If you’re not in the DC area, there are lots of other events happening around the country and around the world this week. Get involvedkeep the memory of Tiananmen alive!

Momentum on accountability issues continues to build

It has been a busy week with developments on multiple fronts concerning the abuse of detainees held in the War on Terror. Senator Patrick Leahy (Democrat, Vermont) has announced that the Senate Judiciary Committee will hold hearings next Wednesday to explore ideas on how best to establish a commission to examine past national security policies.

In an interview broadcast on MSNBC House Speaker Nancy Pelosi (Democrat, California 8th District) expressed support for the Commission of Inquiry proposed by Senator Leahy but only if it were to conduct its business without offering immunity to those who appear before it:

“Some of the issues involved here, like the services part, politicizing of the Justice Department, and the rest, they have criminal ramifications, and I don’t think we should be giving them immunity… No one is above the law.”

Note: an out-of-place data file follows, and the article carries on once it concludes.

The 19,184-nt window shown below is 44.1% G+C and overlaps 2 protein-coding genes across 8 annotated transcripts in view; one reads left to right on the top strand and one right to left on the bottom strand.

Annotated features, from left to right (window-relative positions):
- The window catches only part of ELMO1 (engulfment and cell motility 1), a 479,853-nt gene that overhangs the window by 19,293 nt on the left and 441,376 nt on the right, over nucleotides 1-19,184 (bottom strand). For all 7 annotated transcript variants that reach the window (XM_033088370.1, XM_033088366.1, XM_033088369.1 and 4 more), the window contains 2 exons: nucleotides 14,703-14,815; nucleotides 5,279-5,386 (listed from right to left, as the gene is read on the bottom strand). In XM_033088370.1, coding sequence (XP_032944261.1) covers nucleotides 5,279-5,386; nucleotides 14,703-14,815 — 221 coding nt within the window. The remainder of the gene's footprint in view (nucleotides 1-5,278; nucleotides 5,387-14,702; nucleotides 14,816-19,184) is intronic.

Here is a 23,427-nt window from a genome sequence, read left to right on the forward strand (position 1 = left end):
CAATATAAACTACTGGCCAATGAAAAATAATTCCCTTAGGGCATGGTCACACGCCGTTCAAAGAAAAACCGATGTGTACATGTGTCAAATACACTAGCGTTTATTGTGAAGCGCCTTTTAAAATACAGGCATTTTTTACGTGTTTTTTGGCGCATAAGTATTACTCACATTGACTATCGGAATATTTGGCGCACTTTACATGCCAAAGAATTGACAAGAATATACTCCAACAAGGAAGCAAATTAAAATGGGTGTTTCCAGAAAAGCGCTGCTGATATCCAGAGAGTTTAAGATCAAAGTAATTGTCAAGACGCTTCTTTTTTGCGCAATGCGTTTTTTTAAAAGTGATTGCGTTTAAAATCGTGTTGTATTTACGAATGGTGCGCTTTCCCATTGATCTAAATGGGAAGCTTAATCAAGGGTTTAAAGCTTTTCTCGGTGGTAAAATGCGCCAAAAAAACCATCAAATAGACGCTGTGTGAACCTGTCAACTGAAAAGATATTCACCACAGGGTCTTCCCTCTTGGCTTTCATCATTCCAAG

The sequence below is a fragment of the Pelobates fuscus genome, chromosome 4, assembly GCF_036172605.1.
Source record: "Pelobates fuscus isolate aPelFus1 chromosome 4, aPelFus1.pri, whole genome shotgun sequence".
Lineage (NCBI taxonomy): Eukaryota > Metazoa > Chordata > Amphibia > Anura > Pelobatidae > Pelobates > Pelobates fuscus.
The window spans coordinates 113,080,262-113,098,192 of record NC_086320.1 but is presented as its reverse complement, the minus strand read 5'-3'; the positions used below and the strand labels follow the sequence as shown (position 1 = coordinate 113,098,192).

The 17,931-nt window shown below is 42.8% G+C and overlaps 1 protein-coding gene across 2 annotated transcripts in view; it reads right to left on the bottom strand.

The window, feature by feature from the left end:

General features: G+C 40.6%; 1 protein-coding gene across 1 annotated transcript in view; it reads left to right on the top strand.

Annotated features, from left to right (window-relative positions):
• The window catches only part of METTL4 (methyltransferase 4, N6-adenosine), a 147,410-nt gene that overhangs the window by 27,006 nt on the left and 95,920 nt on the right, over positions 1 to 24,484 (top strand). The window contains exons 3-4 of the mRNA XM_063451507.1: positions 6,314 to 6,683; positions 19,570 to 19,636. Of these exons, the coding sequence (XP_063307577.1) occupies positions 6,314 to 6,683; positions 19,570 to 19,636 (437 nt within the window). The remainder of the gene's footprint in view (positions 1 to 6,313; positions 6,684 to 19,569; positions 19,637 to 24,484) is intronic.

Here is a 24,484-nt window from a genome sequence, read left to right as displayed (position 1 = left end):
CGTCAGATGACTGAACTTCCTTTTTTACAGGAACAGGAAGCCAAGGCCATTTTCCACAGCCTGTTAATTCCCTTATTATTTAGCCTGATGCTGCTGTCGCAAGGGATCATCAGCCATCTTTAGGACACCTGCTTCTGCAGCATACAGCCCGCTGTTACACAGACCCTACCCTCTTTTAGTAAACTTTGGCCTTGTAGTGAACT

News also emerged that  the Senate Select Committee on Intelligence, chaired by Senator Dianne Feinstein (Democrat, California), is considering launching an inquiry into the “extreme” interrogation practices used by the CIA under the Bush administration.

The United Nations Special Rapporteur on the promotion and protection of human rights and fundamental freedoms while countering terrorism, Finnish diplomat Martin Scheinin, delivered a report concluding that foreign agents committed “an internationally wrongful act” by participating in interrogations at Guantanamo even if they acted solely as observers. Intelligence Officers from 18 different countries have been granted access to their nationals detained at facility.